Oral & Vision Health Blog

Are Your Favorite Drinks Messing up Your Teeth and Gums?

This April, during Alcohol Awareness month, is an ideal time to ask the famous question, “How could something so good be so bad?”  I’m sure there are lots of songs out there with these lyrics referring to a rainbow of topics. However, when we are talking oral health, the answer can easily be, “Let me count the ways.” The fact is, a lot of your favorite alcoholic drinks can be bad for your oral health.  Here are some things to keep in mind during your next happy hour:

Alcohol and Your Teeth

Is alcohol bad for your teeth? 

Red Wine –  On a date, red wine is the perfect romantic choice for some. For others, it’s an important part of your “me time” where you sip it slowly, while binge-watching your favorite series on Netflix.IHowever, red wine is not the best choice for your oral health. The ingredients contained in this drink can stain your teeth, while its acidity weakens your teeth’s protective shield (the enamel). And once this is gone, it cannot be replaced. The results? Your teeth are more sensitive to hot and cold, exposed to decay and may crack easily.

White Wine – White wine may seem like it’s a better choice but it’s not. In fact, some sources suggest that this clear beverage is actually worse for your teeth. The level of acidity in it breaks down the enamel, perhaps more than red wine. And as if that wasn’t bad enough, with the tooth’s shield down, it is much easier for the other things you eat to stain your teeth.

Mimosas, Margaritas and other Mixed Drinks – These mixtures also erode your teeth’s natural protection. Additionally, they, like the other beverages, decrease your saliva, which normally helps to get rid of acids and bacteria. This also contributes to bad breath, which can do a number on your social life.

Beer – This may surprise you but beer is the least harmful to your teeth compared to the other beverages. The high amount of water and low amount of acidity that are in a low-carb, light beer make it a teeth-friendly option. However, keep in mind that darker beers can discolor your teeth and drinking beer over a long time, also wears away your enamel.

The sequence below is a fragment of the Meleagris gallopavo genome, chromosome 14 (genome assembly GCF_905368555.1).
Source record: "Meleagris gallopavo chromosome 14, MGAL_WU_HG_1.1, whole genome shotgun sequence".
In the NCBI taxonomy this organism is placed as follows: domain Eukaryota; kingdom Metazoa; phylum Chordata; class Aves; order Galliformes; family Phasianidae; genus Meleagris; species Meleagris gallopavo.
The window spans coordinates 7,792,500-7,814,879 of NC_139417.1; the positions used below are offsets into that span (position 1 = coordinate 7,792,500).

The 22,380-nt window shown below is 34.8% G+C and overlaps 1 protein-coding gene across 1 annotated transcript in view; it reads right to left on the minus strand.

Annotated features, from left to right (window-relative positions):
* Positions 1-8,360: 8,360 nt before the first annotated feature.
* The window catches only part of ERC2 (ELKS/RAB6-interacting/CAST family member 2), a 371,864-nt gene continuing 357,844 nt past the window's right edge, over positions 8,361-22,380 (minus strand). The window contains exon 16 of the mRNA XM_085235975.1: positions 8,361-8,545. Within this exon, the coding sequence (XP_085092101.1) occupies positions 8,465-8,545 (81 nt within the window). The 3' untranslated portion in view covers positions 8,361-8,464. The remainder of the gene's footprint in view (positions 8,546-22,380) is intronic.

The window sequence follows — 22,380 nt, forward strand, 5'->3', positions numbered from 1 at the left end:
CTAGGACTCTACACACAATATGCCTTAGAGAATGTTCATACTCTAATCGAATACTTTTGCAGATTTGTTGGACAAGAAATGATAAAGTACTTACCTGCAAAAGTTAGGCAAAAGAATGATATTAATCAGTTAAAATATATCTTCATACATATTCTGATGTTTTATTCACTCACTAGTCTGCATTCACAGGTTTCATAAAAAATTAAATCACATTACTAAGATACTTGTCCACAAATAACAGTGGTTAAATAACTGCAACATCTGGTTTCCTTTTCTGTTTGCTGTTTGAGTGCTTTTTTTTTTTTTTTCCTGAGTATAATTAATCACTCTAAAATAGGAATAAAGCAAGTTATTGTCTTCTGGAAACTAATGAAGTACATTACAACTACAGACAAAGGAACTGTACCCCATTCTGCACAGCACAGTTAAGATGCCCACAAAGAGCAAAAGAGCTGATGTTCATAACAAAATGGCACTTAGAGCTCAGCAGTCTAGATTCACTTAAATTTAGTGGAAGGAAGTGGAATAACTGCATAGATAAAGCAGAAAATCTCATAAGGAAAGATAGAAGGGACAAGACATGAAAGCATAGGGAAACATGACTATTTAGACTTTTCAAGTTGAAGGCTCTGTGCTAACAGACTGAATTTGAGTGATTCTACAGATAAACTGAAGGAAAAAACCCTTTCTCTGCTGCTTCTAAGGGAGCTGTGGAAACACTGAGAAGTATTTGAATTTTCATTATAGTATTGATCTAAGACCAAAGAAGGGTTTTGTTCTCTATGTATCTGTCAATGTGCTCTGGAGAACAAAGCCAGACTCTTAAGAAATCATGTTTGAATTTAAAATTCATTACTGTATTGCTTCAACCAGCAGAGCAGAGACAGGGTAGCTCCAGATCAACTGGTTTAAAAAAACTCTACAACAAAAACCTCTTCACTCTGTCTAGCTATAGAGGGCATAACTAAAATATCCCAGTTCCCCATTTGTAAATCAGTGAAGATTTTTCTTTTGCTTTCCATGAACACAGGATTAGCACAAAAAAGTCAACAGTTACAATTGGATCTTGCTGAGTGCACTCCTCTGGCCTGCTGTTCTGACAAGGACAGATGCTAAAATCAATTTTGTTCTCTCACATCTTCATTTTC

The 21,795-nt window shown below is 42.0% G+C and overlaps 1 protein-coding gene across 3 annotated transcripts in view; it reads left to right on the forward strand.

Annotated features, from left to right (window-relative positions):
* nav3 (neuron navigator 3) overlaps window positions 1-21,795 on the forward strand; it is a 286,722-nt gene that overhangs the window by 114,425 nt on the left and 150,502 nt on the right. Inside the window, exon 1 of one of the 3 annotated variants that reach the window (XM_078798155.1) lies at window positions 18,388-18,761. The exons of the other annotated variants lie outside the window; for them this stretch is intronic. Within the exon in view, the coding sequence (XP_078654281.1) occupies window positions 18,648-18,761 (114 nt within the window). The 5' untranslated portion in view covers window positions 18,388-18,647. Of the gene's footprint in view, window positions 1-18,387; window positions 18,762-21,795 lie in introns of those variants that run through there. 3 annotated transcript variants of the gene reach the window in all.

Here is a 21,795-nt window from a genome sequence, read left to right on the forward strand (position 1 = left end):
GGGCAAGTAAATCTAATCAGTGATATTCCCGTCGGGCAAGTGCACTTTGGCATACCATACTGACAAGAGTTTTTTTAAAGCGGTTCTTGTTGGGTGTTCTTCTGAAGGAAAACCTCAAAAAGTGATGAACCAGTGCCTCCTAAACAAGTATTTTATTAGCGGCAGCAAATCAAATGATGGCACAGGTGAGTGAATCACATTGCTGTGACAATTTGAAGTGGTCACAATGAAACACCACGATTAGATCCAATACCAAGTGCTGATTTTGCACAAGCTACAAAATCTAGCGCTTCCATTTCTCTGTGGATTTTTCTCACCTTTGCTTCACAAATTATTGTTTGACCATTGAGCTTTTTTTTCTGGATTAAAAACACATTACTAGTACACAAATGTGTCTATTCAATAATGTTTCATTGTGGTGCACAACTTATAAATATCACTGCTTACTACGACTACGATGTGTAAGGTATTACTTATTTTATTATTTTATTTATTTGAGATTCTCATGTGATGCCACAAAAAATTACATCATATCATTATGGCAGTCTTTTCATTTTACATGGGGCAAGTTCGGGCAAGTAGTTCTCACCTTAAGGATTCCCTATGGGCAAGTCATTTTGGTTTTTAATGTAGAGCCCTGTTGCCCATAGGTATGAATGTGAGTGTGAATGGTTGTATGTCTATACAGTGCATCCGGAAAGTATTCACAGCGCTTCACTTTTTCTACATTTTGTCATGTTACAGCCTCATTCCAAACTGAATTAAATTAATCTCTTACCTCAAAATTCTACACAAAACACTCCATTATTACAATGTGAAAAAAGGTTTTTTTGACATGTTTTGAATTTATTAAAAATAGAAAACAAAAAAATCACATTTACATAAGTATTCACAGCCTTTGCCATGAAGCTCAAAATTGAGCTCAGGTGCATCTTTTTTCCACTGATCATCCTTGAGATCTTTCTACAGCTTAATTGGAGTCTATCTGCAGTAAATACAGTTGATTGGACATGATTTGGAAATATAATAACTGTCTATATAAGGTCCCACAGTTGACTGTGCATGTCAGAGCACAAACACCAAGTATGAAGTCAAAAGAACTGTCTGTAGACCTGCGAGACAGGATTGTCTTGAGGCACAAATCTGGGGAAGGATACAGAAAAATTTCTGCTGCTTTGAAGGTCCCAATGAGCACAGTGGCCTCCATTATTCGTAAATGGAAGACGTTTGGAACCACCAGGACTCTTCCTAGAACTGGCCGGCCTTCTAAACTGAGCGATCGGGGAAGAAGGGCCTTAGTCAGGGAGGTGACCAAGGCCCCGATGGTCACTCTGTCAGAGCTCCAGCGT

Alcohol and Your Gums

So far, we have focused on your teeth but drinking alcoholic beverages also negatively affects your gums. Per the American Academy of Periodontology, frequently drinking alcohol can make serious cases of gum disease worse, or increase your risk of getting it. The dangerous domino effect that occurs includes:  

  1. Alcohol lowers the production of saliva, which naturally gets rid of excess acids and bacteria in the mouth.
  2. This drying effect causes a buildup of acids and bacteria in the mouth.
  3. The buildup encourages the creation of plaque.
  4. Plaque, if not removed, can cause inflammation in the gums.

This menacing mixture of effects on your gums and teeth spells big trouble for your overall dental health, your social life and your bank account. The fact is, dental care, without a quality, affordable dental plan, is not cheap. Plus, there is the fact that drinking too much of these tempting beverages worsens or raises the risk for other serious health conditions, like heart disease, stroke and cancers, all of which negatively affects or is affected by oral health.   

In general, it’s good practice to brush and floss at least twice a day. Add to that regular routine cleanings and checkups at your dentist. And if not drinking is not an option, here are some tips that may lessen the negative effects on your teeth:

  • Cut down how often and how much you drink.
  • Drink water between drinks as it washes away excess acids and bacteria.
  • Eat calcium rich foods such as different cheeses for dessert or have while you sip your wine; cheeses is high in calcium may help offset the negative results of acids and bacteria on your teeth.
  • Don’t brush your teeth immediately after drinking alcohol. Wait about half hour before brushing and going to bed.

When you think about it, “How could something that feels so good be so wrong?” is really the type of question you asked in your teens. You’ve been around long enough to know that something that feels great can have serious consequences, such as getting lots of sleep but sleeping through a final exam and a host of other interesting scenarios. But you can’t go wrong with having way too much dental health or overall health.

Related Topics:

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Tips to Make Your Smile is “Selfie” Ready

Becoming a Better You: How to Make Your Smile Social

Five Tips and Tricks to Keep Your Teeth (and Gums) Clear All Year



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